I agree, a balance of pushing the card and also what is useful would reflect a better approach in general. I wonder how many will buy a 4090 but predominantly will play CSGo or some other game that would go way beyond any usefulness of the 4090, where a 3070 would actually be overkill? My view, if your GPU is rendering faster than your monitor capability to show that data then that is mostly wasted performance, unless one thinks tearing is useful and mismatched information on the one frame showing multiple frames is useful and that mismatched data/image can enhance reaction time due to the faster rendering (I generally would say it is mostly detrimental at this stage).
 

RamGuy239

n00b
Joined
Aug 15, 2022
Messages
4
I'm sad to see PC-gaming spinning completely out of whack from a value perspective. This has always been an expensive hobby, there has always been a better value in gaming consoles, at least when they are somewhat new. This value lowers year-over-year as the price on the console does not decrease linearly compared to whatever hardware they feature. But as an enthusiast, that has always been willing to put a whole bunch of money into my computer rig to stay ontop of thing. I love everything new in tech, and I really dislike fiddling with optimising my settings to achieve good performance. I've always spent top dollar on getting whatever graphics card that will provide me with Very High / Ultra settings at my display resolution while also giving me a stable 60 FPS. In later years my bar has moved from having a rig that gives me a stable 2560x1440@60FPS experience, into something that will provide me with a stable 3440x1440@120FPS experience, still obtaining Very High+ settings, and if there are some ray-tracing goodness available I prefer to be able to utilise them without my FPS plummetting.

Seems like this is growing more and more unlikely by the day. This RTX 4090 seems like my perfect graphics card. It's the very first card on the market where I can feel comfortable that I should be able to achieve 3440x1440@120FPS regardless of my in-game settings. But this price point is getting ridiculous.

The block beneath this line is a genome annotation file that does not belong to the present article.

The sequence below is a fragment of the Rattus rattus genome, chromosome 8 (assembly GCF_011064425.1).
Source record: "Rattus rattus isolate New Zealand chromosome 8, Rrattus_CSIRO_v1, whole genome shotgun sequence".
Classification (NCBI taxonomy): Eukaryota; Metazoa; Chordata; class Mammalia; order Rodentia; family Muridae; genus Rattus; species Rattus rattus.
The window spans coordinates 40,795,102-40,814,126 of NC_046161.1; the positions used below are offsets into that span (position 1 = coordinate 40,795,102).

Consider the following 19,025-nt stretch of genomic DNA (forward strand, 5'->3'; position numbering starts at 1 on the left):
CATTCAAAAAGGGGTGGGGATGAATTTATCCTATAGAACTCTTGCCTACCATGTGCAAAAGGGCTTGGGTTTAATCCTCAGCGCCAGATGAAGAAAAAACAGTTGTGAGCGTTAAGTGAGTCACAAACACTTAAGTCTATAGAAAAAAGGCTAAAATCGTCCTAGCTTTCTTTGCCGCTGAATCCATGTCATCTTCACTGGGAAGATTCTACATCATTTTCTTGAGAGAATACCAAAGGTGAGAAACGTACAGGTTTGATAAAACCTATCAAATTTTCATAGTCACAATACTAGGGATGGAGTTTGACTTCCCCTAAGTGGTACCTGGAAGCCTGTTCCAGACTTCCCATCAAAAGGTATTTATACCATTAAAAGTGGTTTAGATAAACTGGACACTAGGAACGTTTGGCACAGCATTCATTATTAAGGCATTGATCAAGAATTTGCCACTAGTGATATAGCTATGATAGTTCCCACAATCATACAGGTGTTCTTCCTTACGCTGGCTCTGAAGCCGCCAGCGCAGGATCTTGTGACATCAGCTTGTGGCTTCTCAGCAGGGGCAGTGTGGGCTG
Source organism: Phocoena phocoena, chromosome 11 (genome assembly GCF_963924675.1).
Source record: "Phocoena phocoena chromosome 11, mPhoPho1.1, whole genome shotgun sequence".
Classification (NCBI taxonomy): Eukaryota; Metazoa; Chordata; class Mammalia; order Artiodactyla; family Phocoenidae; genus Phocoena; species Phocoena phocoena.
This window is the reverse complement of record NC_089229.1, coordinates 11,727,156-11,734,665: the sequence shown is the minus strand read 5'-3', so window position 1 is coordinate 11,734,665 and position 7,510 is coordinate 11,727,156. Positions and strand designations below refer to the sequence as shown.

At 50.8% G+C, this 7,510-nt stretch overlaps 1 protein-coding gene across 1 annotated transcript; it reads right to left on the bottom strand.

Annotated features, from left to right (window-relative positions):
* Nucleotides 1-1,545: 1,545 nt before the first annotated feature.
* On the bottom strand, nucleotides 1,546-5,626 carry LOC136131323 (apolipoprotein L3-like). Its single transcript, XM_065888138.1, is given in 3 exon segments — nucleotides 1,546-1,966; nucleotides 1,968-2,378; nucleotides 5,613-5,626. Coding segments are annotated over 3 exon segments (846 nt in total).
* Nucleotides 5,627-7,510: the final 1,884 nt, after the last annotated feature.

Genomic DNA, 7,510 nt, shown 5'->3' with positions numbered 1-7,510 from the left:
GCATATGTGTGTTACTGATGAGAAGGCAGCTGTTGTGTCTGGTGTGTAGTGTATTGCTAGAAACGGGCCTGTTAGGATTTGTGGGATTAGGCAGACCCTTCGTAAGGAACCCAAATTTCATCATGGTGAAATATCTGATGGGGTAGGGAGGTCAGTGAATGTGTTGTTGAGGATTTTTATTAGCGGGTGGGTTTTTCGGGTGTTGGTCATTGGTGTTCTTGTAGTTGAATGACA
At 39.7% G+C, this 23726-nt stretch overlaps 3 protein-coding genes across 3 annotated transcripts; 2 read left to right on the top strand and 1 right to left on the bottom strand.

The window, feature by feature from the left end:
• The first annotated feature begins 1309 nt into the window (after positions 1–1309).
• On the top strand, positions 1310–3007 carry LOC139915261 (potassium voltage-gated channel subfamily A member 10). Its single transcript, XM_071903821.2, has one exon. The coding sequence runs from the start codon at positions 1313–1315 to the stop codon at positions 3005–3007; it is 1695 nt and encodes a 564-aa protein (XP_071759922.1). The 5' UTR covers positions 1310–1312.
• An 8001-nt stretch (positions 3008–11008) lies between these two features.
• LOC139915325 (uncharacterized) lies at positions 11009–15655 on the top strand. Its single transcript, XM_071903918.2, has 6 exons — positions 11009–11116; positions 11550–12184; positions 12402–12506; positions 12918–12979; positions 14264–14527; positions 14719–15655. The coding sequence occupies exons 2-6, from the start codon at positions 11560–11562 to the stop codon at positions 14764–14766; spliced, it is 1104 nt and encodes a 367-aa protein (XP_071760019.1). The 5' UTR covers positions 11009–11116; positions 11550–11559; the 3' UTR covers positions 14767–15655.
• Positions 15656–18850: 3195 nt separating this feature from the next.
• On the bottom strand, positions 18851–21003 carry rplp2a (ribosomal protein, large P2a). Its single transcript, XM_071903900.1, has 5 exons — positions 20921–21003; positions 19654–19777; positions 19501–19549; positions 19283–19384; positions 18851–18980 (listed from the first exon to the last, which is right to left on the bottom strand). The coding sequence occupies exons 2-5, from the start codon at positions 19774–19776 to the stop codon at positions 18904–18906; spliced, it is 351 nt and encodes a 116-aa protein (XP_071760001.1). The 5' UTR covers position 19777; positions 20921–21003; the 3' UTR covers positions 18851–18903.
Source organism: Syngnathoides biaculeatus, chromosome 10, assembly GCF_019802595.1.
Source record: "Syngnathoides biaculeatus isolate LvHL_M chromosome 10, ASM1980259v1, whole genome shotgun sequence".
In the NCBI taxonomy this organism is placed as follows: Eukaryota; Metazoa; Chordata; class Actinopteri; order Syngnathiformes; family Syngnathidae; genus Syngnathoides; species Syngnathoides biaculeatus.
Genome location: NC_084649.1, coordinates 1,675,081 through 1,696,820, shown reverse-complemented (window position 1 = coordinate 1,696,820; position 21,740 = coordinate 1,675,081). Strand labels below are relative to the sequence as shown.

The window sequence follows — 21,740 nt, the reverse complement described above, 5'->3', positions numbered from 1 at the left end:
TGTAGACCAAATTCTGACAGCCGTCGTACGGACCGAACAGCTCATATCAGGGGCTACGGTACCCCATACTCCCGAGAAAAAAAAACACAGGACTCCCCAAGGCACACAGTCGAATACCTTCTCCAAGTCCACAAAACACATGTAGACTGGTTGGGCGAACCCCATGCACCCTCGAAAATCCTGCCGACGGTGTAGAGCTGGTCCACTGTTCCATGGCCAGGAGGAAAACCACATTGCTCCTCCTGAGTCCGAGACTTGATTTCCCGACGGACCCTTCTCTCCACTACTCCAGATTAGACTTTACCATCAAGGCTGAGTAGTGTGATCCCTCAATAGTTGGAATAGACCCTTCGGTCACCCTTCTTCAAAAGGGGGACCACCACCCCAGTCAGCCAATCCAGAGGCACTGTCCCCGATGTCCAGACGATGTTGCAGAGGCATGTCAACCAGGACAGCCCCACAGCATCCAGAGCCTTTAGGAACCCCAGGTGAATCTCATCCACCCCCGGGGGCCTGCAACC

I have never been about getting the most for my money. There is no such thing as being an enthusiast and getting great value for money. I've paid for the top-of-the-lines cards in the past, even though the performance per dollar drops a lot when moving into the most expensive cards. The whole reason has been that this is my primary hobby and I don't mind paying extra for getting that little bit of extra performance that ensures I'll hit my performance goals without having to optimise a lot of settings and sacrifice visual quality in the games I'm playing.

Normally If you were an XX80 Ti user, you would look at whatever is the new generation of XX80 Ti. It would normally be in somewhat the same ballpark in terms of price compared to your previous XX80 Ti model making it all about generational improvements. Will this new generation of XX80 Ti, the card within my price range, offer a decent enough improvement to warrant an upgrade? And I would mostly conclude with yes, yes it does. These models were basically "price brackets". And I feel it's been like this forever until the RTX 3000 series where we had a price hike and XX80 Ti became XX90 at a much higher cost. That felt somewhat okay to me, considering inflation and whatnot. But having yet another price hike this time around makes RTX 4000 feel extremely awkward to me. The performance gains are truly impressive, efficiency is looking very good even though the max power usage of the card is kinda ridiculous on its own. But most of the generational gains go down the drain when NVIDIA yet again gives it a massive increase in price.

I could get the RTX 3090 at launch for about 15'000 NOK, the RTX 4090 is costing 21'000 NOK. This comes off as extremely strange to me. It makes the improvements from one generation to the next feel almost irrelevant when NVIDIA is also pricing the card at levels one would expect an RTX 3095 to exist with almost similar performance levels. When looking at this card as an RTX 4090, the performance uplift is very impressive. But when the card is not keeping the XX90 pricing levels from the previous generation it doesn't feel that impressive anymore.

The generational leap in performance would be comparing the RTX 3090 to the RTX 4080 16GB as they are both existing within the same price bracket. And I suspect that outside of improvements to RT that won't be all that impressive. One thing is for certain if the future puts even high-end (XX80) levels of performance at 15'000 NOK price points my days as a PC enthusiast is for sure over.
 

RamGuy239

n00b
Joined
Aug 15, 2022
Messages
4
I agree, a balance of pushing the card and also what is useful would reflect a better approach in general. I wonder how many will buy a 4090 but predominantly will play CSGo or some other game that would go way beyond any usefulness of the 4090, where a 3070 would actually be overkill? My view, if your GPU is rendering faster than your monitor capability to show that data then that is mostly wasted performance, unless one thinks tearing is useful and mismatched information on the one frame showing multiple frames is useful and that mismatched data/image can enhance reaction time due to the faster rendering (I generally would say it is mostly detrimental at this stage).